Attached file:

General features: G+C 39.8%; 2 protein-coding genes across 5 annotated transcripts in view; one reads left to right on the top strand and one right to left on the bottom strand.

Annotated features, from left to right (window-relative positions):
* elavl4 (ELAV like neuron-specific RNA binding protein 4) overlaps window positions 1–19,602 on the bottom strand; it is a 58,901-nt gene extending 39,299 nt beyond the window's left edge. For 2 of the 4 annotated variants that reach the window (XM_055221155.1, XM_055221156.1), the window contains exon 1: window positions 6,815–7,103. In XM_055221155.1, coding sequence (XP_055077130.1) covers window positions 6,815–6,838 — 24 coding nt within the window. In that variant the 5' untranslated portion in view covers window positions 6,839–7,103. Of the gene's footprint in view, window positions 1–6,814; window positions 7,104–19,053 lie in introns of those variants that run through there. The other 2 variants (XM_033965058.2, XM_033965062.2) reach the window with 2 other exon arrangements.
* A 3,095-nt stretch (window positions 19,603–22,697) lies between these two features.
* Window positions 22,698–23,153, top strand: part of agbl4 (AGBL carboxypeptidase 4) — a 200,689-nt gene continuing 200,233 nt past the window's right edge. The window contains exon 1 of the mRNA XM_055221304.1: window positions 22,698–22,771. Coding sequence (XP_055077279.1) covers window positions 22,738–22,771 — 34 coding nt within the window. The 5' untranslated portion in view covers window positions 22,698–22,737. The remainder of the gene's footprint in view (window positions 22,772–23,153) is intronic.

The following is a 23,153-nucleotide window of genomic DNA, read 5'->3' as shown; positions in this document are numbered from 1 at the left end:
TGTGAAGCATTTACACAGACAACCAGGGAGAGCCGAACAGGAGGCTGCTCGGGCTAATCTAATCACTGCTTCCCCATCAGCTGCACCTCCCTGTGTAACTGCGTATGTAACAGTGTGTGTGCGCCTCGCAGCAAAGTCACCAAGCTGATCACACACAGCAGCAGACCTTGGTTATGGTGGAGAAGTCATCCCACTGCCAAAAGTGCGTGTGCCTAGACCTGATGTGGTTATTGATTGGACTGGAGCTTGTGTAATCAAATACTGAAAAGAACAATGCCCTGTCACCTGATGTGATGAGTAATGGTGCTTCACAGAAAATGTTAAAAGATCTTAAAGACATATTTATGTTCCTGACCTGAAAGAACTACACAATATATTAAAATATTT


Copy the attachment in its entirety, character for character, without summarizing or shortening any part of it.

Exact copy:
General features: G+C 39.8%; 2 protein-coding genes across 5 annotated transcripts in view; one reads left to right on the top strand and one right to left on the bottom strand.

Annotated features, from left to right (window-relative positions):
* elavl4 (ELAV like neuron-specific RNA binding protein 4) overlaps window positions 1–19,602 on the bottom strand; it is a 58,901-nt gene extending 39,299 nt beyond the window's left edge. For 2 of the 4 annotated variants that reach the window (XM_055221155.1, XM_055221156.1), the window contains exon 1: window positions 6,815–7,103. In XM_055221155.1, coding sequence (XP_055077130.1) covers window positions 6,815–6,838 — 24 coding nt within the window. In that variant the 5' untranslated portion in view covers window positions 6,839–7,103. Of the gene's footprint in view, window positions 1–6,814; window positions 7,104–19,053 lie in introns of those variants that run through there. The other 2 variants (XM_033965058.2, XM_033965062.2) reach the window with 2 other exon arrangements.
* A 3,095-nt stretch (window positions 19,603–22,697) lies between these two features.
* Window positions 22,698–23,153, top strand: part of agbl4 (AGBL carboxypeptidase 4) — a 200,689-nt gene continuing 200,233 nt past the window's right edge. The window contains exon 1 of the mRNA XM_055221304.1: window positions 22,698–22,771. Coding sequence (XP_055077279.1) covers window positions 22,738–22,771 — 34 coding nt within the window. The 5' untranslated portion in view covers window positions 22,698–22,737. The remainder of the gene's footprint in view (window positions 22,772–23,153) is intronic.

The following is a 23,153-nucleotide window of genomic DNA, read 5'->3' as shown; positions in this document are numbered from 1 at the left end:
TGTGAAGCATTTACACAGACAACCAGGGAGAGCCGAACAGGAGGCTGCTCGGGCTAATCTAATCACTGCTTCCCCATCAGCTGCACCTCCCTGTGTAACTGCGTATGTAACAGTGTGTGTGCGCCTCGCAGCAAAGTCACCAAGCTGATCACACACAGCAGCAGACCTTGGTTATGGTGGAGAAGTCATCCCACTGCCAAAAGTGCGTGTGCCTAGACCTGATGTGGTTATTGATTGGACTGGAGCTTGTGTAATCAAATACTGAAAAGAACAATGCCCTGTCACCTGATGTGATGAGTAATGGTGCTTCACAGAAAATGTTAAAAGATCTTAAAGACATATTTATGTTCCTGACCTGAAAGAACTACACAATATATTAAAATATTT